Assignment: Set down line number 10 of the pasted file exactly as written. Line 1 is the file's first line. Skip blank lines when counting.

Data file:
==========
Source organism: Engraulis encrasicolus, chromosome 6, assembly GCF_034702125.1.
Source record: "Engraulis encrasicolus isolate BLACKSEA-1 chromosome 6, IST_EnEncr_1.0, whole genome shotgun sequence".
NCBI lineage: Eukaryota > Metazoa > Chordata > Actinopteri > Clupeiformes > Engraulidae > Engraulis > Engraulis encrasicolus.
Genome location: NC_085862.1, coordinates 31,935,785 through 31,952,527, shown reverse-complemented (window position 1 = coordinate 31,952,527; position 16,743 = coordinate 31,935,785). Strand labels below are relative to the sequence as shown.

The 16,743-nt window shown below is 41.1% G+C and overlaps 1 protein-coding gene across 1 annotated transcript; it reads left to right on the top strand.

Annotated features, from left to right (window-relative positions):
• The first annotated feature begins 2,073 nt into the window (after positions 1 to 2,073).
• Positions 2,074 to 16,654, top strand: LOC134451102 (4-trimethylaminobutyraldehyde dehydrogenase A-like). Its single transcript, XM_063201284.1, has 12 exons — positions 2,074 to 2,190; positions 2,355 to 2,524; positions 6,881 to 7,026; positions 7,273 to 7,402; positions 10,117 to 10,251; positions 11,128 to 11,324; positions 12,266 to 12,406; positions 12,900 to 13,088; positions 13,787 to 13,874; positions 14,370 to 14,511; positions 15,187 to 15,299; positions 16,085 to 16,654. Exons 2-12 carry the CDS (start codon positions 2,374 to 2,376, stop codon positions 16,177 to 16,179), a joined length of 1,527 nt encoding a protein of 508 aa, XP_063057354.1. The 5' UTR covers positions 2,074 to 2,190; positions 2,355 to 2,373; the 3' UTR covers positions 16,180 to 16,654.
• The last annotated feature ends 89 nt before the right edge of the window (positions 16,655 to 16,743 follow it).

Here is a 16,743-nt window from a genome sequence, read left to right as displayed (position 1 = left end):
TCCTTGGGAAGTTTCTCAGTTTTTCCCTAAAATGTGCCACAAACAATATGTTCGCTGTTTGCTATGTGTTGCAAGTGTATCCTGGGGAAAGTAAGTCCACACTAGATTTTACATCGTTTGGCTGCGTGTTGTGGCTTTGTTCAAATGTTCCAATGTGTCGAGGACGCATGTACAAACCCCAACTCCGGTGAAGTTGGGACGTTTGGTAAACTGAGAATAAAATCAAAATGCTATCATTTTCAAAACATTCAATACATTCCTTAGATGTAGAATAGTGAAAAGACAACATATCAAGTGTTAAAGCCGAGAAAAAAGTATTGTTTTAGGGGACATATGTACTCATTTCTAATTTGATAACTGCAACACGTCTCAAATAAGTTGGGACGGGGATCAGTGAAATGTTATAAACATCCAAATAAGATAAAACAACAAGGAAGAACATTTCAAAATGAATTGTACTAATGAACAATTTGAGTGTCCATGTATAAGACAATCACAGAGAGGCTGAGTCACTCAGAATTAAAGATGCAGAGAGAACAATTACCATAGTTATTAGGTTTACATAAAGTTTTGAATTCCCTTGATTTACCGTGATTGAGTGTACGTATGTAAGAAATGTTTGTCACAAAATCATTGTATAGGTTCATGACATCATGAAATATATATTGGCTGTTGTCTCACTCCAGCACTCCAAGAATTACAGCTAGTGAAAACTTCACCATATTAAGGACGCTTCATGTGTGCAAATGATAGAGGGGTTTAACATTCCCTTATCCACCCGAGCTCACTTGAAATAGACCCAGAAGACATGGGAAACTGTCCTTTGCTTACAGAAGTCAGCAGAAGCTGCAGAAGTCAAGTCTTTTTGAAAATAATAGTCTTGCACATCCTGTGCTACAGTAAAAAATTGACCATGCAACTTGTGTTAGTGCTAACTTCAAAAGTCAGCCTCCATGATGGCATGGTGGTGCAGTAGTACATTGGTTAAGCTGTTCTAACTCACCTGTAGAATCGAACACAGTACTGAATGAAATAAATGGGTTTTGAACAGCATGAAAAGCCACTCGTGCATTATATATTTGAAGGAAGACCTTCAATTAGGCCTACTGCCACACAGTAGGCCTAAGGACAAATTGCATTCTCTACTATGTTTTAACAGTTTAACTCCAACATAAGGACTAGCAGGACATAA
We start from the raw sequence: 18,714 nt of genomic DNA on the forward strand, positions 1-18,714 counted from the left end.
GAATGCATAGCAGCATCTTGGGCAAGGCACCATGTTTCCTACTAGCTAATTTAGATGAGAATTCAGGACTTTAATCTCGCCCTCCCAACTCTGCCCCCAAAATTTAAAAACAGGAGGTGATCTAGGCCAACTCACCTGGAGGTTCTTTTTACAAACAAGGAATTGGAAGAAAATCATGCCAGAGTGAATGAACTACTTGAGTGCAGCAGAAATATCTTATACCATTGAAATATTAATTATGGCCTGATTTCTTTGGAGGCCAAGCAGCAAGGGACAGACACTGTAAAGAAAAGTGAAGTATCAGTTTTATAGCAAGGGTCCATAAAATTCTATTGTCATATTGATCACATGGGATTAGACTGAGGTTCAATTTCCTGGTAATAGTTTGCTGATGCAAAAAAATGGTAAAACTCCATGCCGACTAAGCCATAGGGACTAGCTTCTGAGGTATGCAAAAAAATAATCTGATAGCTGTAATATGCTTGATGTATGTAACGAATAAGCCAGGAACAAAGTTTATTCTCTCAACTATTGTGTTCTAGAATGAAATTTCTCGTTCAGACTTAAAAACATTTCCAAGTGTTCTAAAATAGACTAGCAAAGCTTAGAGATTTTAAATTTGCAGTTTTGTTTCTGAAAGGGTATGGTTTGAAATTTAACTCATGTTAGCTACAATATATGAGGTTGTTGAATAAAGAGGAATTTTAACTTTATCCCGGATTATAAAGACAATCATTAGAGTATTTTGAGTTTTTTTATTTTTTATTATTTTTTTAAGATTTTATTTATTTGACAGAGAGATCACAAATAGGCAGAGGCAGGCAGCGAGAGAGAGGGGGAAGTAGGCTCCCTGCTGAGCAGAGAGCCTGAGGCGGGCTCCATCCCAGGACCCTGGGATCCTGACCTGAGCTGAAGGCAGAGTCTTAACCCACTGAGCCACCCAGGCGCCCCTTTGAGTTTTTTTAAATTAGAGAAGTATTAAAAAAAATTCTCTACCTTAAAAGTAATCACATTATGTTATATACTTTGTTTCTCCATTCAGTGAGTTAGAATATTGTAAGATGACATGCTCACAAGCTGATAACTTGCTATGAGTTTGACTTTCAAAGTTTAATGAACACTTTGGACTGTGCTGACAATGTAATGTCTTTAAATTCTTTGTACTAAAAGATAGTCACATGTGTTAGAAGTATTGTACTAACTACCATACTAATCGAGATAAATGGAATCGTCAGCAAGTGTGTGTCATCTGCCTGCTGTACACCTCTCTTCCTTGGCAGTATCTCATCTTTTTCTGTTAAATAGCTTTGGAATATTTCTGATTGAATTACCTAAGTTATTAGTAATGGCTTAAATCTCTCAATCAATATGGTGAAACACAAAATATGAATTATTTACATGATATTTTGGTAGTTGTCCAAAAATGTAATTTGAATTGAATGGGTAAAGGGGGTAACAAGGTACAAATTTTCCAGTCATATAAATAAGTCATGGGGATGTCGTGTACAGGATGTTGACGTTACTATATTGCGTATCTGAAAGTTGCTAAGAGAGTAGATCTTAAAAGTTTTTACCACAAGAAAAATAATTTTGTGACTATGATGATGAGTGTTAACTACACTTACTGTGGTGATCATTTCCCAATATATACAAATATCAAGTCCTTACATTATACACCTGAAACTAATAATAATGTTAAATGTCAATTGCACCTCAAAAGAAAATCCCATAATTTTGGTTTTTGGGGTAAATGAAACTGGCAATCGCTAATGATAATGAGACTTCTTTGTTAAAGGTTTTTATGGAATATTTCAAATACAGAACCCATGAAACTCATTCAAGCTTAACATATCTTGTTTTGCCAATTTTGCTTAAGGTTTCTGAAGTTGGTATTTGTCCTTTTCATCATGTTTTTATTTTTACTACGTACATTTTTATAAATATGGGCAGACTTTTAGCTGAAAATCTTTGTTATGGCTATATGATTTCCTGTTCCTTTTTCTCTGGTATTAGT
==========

Here is a 16,743-nt window from a genome sequence, read left to right as displayed (position 1 = left end):